No kidding, up and running in only a few minutes. After screwing in the bulbs and connecting the bridge into my wireless router, my journey with Philips hue began with ease. I’d say the company has made it as easy as plugging in your household landline telephone (for those of you who still remember those ancient devices).
The Philips hue starter kit comes with the Bridge, a power cord, Ethernet cable, and three light bulbs. Each light bulb is rated at 8.5 watts, 600 lumen, lasting for 15,000 hours, according to Philips. Philips hue allows you to not only to turn the light on and off from anywhere using an iOS or Android device, but also to choose from a wide range of colors. If you are willing to pay the $200 price tag for the starter kit, plus another $60 per additional bulb, then this is the system for you.
While testing Philips hue, there were a few things I came across, both good and bad. For example, the system leverages ZigBee standards, which allows the hue to work with many third-party applications. But this is where it gets tricky. These extra applications all come with an additional pricetag. So you have to pay! Whereas some features are pretty cool and may be worth spending the money on, features like a color cycle should come standard in the hue app (it doesn’t).
Hue Party is an app that allows your device to “listen” to music being played, and flash colors according to the beat of the song. The free version of this app only allows for two bulbs. After that you are asked to pay $2.99 to use the rest.
Philips hue also features a timer and alarm function. First you need to set up an account at . While away from home, you can set timers that turn your lights on and off automatically, rather than requiring you to go in and manually perform this function remotely each time. The appeal from a security standpoint here is obvious: It gives your home look as if it’s occupied, even when it’s not. This could come in handy for deterring burglars and any other unwanted visitors. For adults with kids, the timer function could come in handy for signaling that it’s time for bed and the lights need to be turned off.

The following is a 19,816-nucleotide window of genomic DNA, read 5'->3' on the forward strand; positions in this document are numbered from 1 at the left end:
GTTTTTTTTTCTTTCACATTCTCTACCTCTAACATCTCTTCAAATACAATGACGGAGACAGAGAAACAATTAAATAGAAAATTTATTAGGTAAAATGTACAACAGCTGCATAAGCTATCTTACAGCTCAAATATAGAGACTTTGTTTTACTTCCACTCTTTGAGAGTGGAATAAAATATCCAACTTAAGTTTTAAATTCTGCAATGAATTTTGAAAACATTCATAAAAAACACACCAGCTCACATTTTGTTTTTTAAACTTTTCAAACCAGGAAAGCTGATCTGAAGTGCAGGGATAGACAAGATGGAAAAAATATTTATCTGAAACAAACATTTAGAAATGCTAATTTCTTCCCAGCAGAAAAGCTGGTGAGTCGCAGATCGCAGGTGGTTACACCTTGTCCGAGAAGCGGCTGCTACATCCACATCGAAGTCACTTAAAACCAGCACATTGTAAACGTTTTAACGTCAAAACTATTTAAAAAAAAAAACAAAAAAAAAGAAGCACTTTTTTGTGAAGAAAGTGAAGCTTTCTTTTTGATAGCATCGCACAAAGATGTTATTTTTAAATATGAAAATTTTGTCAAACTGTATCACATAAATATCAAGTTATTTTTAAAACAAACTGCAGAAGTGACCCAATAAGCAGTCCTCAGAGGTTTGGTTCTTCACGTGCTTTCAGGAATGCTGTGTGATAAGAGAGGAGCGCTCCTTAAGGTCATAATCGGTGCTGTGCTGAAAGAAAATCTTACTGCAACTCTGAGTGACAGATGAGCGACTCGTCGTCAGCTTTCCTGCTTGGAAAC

What I would like to see from Philips hue are lights that work outdoors. Despite the recommendation I received from Philips hue support not to use the light bulbs outside, I decided to put the lights outside by my pool. It created a great scene of colors and it looked great. The only problem I found was the inability to properly connect to the bridge due to poor Wi-Fi connection. This meant it would not work all the time. I was just keeping my fingers crossed the bulbs didn’t get wet.
Speaking to the Wi-Fi issue, there always seems to be that one dead spot in your home. Of course, you have the option of purchasing signal-range extenders, but that means spending even more money.
To this challenge, I say simply add more light bulbs. Each one acts like a mini signal repeater and carries the Wi-Fi across to other bulbs. Of course, there is always the possibility that your Wi-Fi goes down completely. Well, it looks like we are back to the Stone Age, which means I have to get off the couch and hit the switch. Although you won’t have all the cool colors (every time you turn off the switch they reset back to a bright white color) you will have light—and I guess that is most important.
You can connect 50 bulbs per bridge. While 50 may seem like a lot, it might not be enough to light a whole home. I know in my house I have more than 50 lights in the basement alone. But then again, I don’t think I need colored lighting to go to the bathroom, or in my closet. So we can skip those bulbs.
Another thing to consider is the fact you cannot control two bridges from the same app. You can have multiple bridges plugged into your home router, but this requires you to sign out in order to sign back into the other bridge.
Personalized light recipes are also a cool function of hue. You can take photos and then use them to recreate scenes and moods from the past. You can also upload your light recipes online and share them with the hue community, as well as take recipes from others and sync them to your device, all from your computer via the meethue.com Website.
The uses for Philips hue are endless. From setting the right mood with light recipes to security, the system offers some great options. Getting about 15 years out of each bulb and saving 80% on energy is definitely appealing.
Overall I’d say this product is just fun to play with. I couldn’t help but freak out my mother by turning the lights on and off when I was away from home. For that alone, Philips hue might be worth your investment.